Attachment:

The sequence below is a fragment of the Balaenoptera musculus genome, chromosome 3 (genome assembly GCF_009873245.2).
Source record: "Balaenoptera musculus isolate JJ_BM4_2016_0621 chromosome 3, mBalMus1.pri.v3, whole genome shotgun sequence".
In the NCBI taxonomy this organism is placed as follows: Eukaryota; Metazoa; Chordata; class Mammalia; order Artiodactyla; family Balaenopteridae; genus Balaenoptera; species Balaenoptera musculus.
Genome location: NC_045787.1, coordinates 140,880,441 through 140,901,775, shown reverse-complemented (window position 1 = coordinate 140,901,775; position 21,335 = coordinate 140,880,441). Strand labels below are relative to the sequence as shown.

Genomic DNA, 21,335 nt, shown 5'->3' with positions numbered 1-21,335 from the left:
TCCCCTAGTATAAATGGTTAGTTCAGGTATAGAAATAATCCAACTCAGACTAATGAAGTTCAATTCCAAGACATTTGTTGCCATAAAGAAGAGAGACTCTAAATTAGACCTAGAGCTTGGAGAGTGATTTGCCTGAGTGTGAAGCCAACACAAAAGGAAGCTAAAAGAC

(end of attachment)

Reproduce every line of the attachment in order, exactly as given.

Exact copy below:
The sequence below is a fragment of the Balaenoptera musculus genome, chromosome 3 (genome assembly GCF_009873245.2).
Source record: "Balaenoptera musculus isolate JJ_BM4_2016_0621 chromosome 3, mBalMus1.pri.v3, whole genome shotgun sequence".
In the NCBI taxonomy this organism is placed as follows: Eukaryota; Metazoa; Chordata; class Mammalia; order Artiodactyla; family Balaenopteridae; genus Balaenoptera; species Balaenoptera musculus.
Genome location: NC_045787.1, coordinates 140,880,441 through 140,901,775, shown reverse-complemented (window position 1 = coordinate 140,901,775; position 21,335 = coordinate 140,880,441). Strand labels below are relative to the sequence as shown.

Genomic DNA, 21,335 nt, shown 5'->3' with positions numbered 1-21,335 from the left:
TCCCCTAGTATAAATGGTTAGTTCAGGTATAGAAATAATCCAACTCAGACTAATGAAGTTCAATTCCAAGACATTTGTTGCCATAAAGAAGAGAGACTCTAAATTAGACCTAGAGCTTGGAGAGTGATTTGCCTGAGTGTGAAGCCAACACAAAAGGAAGCTAAAAGAC